Scientists Engineer Bacteria to Detect Cancer Cells Using Innovative CATCH Technology
Breakthrough Technique Holds Promise for Cancer Detection and Targeted Treatment
A groundbreaking development in cancer detection and potential treatment has emerged from an international team of scientists, who have harnessed genetic engineering to create a revolutionary technology known as CATCH (cellular assay for targeted, CRISPR-discriminated horizontal gene transfer). Published in the journal Science, the technique involves genetically modifying bacteria to identify cancer cells in challenging anatomical locations, with the potential to open doors for targeted therapy.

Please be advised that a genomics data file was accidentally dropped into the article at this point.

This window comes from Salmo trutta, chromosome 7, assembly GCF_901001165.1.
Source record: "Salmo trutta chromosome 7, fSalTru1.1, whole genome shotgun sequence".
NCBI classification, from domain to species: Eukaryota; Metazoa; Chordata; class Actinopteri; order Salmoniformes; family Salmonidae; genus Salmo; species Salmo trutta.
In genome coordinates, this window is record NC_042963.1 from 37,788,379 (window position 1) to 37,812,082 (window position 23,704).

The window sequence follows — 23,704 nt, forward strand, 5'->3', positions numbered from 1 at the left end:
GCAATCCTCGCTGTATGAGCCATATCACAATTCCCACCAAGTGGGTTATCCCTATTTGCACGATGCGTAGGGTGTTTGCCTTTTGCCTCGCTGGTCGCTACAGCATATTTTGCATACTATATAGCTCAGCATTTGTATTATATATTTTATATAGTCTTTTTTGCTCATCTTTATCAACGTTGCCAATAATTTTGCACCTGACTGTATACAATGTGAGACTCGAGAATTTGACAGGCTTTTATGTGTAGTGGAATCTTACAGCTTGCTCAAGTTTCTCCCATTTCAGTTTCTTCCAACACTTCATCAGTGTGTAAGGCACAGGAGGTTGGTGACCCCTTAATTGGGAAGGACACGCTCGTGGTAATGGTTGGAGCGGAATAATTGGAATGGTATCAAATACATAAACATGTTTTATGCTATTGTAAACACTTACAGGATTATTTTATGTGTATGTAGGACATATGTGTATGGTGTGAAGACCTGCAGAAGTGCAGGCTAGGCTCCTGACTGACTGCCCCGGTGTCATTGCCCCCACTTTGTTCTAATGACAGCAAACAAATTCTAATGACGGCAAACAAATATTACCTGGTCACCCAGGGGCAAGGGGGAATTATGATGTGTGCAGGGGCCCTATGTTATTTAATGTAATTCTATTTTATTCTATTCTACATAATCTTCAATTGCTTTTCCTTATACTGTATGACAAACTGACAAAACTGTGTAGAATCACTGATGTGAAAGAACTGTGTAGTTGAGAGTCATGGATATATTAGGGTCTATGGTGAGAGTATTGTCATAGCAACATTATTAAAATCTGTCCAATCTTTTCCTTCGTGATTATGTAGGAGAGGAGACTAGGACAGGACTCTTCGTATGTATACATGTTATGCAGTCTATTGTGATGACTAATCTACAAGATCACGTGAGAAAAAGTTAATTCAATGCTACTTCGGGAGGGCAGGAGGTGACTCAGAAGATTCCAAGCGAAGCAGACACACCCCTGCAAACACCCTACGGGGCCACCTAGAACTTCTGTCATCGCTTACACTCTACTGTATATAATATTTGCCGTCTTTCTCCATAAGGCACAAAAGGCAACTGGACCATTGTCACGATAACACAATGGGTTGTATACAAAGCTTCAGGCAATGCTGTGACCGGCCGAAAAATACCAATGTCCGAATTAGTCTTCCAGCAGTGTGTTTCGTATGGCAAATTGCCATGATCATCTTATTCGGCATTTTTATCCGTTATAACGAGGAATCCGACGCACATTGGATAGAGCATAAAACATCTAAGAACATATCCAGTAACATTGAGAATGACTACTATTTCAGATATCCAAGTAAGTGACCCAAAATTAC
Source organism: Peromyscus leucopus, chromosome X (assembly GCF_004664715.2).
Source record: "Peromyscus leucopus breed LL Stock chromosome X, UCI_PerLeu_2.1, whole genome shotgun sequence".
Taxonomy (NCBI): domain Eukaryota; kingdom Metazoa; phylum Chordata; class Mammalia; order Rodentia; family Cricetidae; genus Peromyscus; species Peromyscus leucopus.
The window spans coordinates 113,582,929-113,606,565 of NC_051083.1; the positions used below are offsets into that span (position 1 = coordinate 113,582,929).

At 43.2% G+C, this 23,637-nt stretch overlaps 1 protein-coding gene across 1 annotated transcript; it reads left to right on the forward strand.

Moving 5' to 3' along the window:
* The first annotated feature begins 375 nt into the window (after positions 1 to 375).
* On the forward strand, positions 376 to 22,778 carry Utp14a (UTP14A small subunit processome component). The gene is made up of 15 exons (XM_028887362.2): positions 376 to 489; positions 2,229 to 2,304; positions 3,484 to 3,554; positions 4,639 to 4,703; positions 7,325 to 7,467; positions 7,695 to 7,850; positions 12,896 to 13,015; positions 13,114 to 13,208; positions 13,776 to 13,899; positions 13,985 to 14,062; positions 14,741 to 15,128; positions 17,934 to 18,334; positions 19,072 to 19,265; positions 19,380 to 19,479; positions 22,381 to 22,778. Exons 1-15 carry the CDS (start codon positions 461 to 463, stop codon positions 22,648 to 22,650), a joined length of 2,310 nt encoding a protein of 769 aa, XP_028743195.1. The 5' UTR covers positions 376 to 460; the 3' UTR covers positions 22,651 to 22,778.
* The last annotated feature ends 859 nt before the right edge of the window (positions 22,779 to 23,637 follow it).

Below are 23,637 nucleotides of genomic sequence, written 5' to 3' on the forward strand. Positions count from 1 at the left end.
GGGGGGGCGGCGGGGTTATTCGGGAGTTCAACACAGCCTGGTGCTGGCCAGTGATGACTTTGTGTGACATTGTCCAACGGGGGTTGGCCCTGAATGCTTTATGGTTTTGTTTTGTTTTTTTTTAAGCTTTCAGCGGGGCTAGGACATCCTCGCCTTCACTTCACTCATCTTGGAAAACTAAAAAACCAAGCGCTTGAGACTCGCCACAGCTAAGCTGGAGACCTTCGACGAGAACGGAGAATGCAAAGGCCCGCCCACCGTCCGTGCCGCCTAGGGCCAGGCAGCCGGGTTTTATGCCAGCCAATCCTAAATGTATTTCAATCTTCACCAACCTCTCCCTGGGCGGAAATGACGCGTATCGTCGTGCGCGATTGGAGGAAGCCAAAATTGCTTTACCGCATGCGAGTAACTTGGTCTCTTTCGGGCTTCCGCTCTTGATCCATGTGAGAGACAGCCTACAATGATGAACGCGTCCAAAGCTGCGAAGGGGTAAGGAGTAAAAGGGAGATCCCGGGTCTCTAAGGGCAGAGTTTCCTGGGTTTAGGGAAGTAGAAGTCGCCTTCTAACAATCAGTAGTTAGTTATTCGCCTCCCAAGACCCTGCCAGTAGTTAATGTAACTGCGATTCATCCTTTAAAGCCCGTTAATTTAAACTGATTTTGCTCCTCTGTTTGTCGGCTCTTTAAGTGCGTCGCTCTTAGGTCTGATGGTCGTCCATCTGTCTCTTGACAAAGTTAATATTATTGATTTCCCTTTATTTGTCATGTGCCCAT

The innovation revolves around the utilization of a bacterium called Acinetobacter baylyi, known for its natural ability to absorb DNA from its surroundings and incorporate it into its genome. The researchers genetically engineered A. baylyi to carry extended DNA sequences resembling those present in human cancer cells. These sequences essentially act as complementary halves of a molecular zipper, selectively binding to cancer DNA. The focus of their experimentation was the mutated KRAS gene, commonly linked to colorectal tumors.